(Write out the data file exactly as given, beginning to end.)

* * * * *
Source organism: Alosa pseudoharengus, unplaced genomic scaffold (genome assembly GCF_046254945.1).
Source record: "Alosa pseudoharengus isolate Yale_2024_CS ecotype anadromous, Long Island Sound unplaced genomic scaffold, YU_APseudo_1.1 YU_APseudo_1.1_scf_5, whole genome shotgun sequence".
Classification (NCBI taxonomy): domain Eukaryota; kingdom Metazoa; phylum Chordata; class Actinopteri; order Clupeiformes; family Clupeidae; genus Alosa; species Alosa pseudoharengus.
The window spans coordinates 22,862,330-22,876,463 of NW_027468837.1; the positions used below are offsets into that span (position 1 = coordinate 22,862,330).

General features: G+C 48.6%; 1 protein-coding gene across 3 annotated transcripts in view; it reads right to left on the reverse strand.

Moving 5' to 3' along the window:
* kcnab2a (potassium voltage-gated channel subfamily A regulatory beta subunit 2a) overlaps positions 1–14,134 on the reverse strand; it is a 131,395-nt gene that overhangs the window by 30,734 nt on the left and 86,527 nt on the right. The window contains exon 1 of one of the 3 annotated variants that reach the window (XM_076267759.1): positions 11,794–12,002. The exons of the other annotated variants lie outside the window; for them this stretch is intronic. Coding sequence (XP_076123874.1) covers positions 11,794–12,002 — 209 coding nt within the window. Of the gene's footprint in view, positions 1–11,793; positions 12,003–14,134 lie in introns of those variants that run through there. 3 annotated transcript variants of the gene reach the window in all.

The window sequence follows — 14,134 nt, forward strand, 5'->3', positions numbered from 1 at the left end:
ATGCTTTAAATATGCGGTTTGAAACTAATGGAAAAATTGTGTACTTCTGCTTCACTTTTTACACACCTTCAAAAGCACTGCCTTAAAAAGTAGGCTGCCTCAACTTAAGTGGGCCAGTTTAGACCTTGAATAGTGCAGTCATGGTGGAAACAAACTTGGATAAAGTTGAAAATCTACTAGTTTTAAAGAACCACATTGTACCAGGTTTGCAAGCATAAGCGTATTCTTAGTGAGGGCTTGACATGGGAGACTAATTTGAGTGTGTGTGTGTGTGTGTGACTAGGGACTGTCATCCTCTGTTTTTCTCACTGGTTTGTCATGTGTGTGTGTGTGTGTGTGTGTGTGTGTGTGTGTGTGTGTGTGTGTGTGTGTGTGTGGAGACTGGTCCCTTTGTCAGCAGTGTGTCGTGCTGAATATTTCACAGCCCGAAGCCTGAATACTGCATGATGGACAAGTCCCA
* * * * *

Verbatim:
Source organism: Alosa pseudoharengus, unplaced genomic scaffold (genome assembly GCF_046254945.1).
Source record: "Alosa pseudoharengus isolate Yale_2024_CS ecotype anadromous, Long Island Sound unplaced genomic scaffold, YU_APseudo_1.1 YU_APseudo_1.1_scf_5, whole genome shotgun sequence".
Classification (NCBI taxonomy): domain Eukaryota; kingdom Metazoa; phylum Chordata; class Actinopteri; order Clupeiformes; family Clupeidae; genus Alosa; species Alosa pseudoharengus.
The window spans coordinates 22,862,330-22,876,463 of NW_027468837.1; the positions used below are offsets into that span (position 1 = coordinate 22,862,330).

General features: G+C 48.6%; 1 protein-coding gene across 3 annotated transcripts in view; it reads right to left on the reverse strand.

Moving 5' to 3' along the window:
* kcnab2a (potassium voltage-gated channel subfamily A regulatory beta subunit 2a) overlaps positions 1–14,134 on the reverse strand; it is a 131,395-nt gene that overhangs the window by 30,734 nt on the left and 86,527 nt on the right. The window contains exon 1 of one of the 3 annotated variants that reach the window (XM_076267759.1): positions 11,794–12,002. The exons of the other annotated variants lie outside the window; for them this stretch is intronic. Coding sequence (XP_076123874.1) covers positions 11,794–12,002 — 209 coding nt within the window. Of the gene's footprint in view, positions 1–11,793; positions 12,003–14,134 lie in introns of those variants that run through there. 3 annotated transcript variants of the gene reach the window in all.

The window sequence follows — 14,134 nt, forward strand, 5'->3', positions numbered from 1 at the left end:
ATGCTTTAAATATGCGGTTTGAAACTAATGGAAAAATTGTGTACTTCTGCTTCACTTTTTACACACCTTCAAAAGCACTGCCTTAAAAAGTAGGCTGCCTCAACTTAAGTGGGCCAGTTTAGACCTTGAATAGTGCAGTCATGGTGGAAACAAACTTGGATAAAGTTGAAAATCTACTAGTTTTAAAGAACCACATTGTACCAGGTTTGCAAGCATAAGCGTATTCTTAGTGAGGGCTTGACATGGGAGACTAATTTGAGTGTGTGTGTGTGTGTGTGACTAGGGACTGTCATCCTCTGTTTTTCTCACTGGTTTGTCATGTGTGTGTGTGTGTGTGTGTGTGTGTGTGTGTGTGTGTGTGTGTGTGTGTGTGTGTGGAGACTGGTCCCTTTGTCAGCAGTGTGTCGTGCTGAATATTTCACAGCCCGAAGCCTGAATACTGCATGATGGACAAGTCCCA